The Art of Dying Creatively
I am a palliative care nurse and permaculture educator with a spiritual self which is deeply rooted in Earth-based seasons and patterns. Issues relating to death and dying are intrinsic to most aspects of my life. Several years ago, I started exploring how permaculture can improve how we die in the UK and in many parts of the world. Central to this was the fact that “Dying with dignity” appears in Holmgren’s Permaculture Flower, and generated many interesting discussions in my peer groups within the permaculture community. This eventually resulted in the launch of my permaculture project: Creative Dying, a free online resource.
Death and Dying in the UK
In the UK and in many other parts of the world. Death and dying is still a very difficult, taboo topic, cloaked in the fear and unknown. The way in which many of us die at present in the UK is at odds with permaculture principles and ethics. People do not often get the death they would like, many needlessly dying in hospital experiencing unnecessary and distressing procedures, tests and treatment, away from their home, with resulting feelings of confusion and lack of control.
Inequalities around whether a person is enabled to make decisions about what they would want for their end of life and care after death are huge – age, disease type, social class, sexuality, race, mental health, with very real consequences about whether someone then has a ‘good death.’ In my experience, fear, distress and lack of control about how we die can often mean life time effects on emotional and physical health to those left behind, due to complex bereavement.
The environmental impacts of how we die are also very significant. – from the resources needed for end of life care in hospital, to the damaging actions of many aspects of the funeral/after death industry, - embalming, cremation, coffin materials - and financial affordability (the average cost of a funeral in the UK in 2018 was £3500 for a cremation, and nearly £4300 for a burial )
My experience in the permaculture community is that even within groups of people who are very knowledgeable, empowered and solutions focused about other aspects of their lives are reluctant to talk about how their end of life might be.
So, what can permaculture offer as a way solutions focused way forward?
Before We Die
People who talk about and plan for their death, tend to have a much better experience of death, and those around them : - family, friends and community - then go on to have a more open and positive attitude towards death, loss and supporting others as they approach death. Planning for what we want to happen as we die and after our death is much easier to do when we are well, than waiting until we are unwell and perhaps too poorly to make decisions. There is a much greater chance that End of Life wants and wishes will happen if we have a plan, and others close to us, are aware of those plans.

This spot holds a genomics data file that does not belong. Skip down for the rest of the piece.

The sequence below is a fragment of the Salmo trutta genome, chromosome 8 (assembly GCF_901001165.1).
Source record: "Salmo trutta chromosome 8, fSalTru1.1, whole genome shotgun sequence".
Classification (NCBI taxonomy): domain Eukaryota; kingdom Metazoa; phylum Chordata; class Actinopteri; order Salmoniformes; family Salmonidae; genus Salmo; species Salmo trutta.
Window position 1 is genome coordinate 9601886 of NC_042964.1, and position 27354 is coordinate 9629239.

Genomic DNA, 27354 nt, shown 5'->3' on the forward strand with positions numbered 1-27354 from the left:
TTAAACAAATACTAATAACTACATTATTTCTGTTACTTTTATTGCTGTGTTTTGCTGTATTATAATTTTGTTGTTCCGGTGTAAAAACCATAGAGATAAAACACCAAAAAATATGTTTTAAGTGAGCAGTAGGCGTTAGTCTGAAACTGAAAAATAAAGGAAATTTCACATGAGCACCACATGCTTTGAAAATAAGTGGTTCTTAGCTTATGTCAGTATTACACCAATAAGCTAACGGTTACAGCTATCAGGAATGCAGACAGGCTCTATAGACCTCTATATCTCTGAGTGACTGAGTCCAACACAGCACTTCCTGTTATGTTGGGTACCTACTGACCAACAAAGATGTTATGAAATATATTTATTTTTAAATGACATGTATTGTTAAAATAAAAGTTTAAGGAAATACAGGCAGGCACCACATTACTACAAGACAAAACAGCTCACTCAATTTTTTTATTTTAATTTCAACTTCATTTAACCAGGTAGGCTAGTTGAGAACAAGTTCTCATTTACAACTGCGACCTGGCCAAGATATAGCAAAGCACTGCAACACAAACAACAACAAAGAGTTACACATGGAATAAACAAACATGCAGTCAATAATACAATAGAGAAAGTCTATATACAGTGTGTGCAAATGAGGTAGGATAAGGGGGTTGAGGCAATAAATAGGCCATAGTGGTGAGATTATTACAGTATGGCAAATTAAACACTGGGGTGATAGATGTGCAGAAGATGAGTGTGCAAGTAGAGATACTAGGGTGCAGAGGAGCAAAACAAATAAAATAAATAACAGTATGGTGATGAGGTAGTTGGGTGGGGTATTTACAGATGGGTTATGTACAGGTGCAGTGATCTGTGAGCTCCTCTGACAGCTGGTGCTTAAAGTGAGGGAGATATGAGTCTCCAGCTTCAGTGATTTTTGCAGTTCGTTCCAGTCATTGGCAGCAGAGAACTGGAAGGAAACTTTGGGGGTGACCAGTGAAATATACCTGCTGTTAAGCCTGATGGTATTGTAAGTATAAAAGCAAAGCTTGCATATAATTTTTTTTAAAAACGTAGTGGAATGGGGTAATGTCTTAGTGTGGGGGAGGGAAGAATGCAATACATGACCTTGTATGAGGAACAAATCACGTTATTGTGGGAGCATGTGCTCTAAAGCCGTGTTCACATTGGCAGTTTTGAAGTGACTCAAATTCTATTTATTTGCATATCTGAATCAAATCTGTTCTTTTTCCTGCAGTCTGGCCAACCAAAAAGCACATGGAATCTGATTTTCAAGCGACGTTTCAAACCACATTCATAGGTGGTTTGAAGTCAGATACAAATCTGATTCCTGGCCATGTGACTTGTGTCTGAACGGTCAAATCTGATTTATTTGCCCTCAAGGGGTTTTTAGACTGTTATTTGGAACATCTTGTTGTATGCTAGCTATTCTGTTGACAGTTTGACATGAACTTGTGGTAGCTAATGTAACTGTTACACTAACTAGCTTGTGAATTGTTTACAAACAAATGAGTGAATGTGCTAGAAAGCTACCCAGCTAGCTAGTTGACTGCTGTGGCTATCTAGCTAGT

Ways to start talking about death and dying, and making plans include:-
As We Die
If we had some control (most people, with the right support, do), what would we want our death to look like? Where would we want to be (if possible?) Who would we want to be there? What support would we need and want?
One exciting and rapidly growing role is that of a Death Doula – non-medical people who are trained to be alongside terminally ill people and support those close to them, at the end of their life. There are several places in the UK where Death Doula training is available now and the numbers of people working in this sphere is spreading steadily.
Obviously we cannot all predict how we die and for some we might not be able to achieve the ideal death we hoped for ourselves. It can be useful to have a ‘plan B’. For example, if you were to die in hospital, who would you want to be there? What kind of medical/nursing intervention would you want? What possessions, music, art would you want to surround you from home?
After We Die
What do we want to happen to our bodies after we die? How do we want our life to be remembered and celebrated?
With our present systems of after death care in the UK, many people can feel frustrated, and let down, with their experience of grief deepened, as after death care activities carried out by health care professionals and then practitioners in the funeral industry can feel impersonal and profoundly disconnected from the identity of the person who has died. In addition, the financial cost of much of this is beyond the reach of an ever increasing number of people.
There is no legal obligation to use a funeral director for after death care in the UK – though if you choose to do so, there are some wonderful Funeral Director and celebrant businesses who can ensure the whole process is as in keeping with the life of the person who has died as possible. In addition wherever we die, we can choose to have friends and families take care of us (wash, change clothing . Making this request known to health care staff involved can mean this is more likely to happen
In the UK one of the most Earth regenerating ways to care for the body of someone who has died, is burial, where the body is wrapped/contained in a locally sources biodegradable material, in a geographical location where other life can benefit from the nutrients released by our decomposing corpse. (I’m currently knitting a cover from UK grown wool – which will be used a blanket, for hopefully many years, then my plan is my body will be wrapped in it before I am buried as close as possible to the place where I spend my final weeks of life.) Organised Woodland Burial sites are the most obvious choice of location., but there are other perfectly legal options.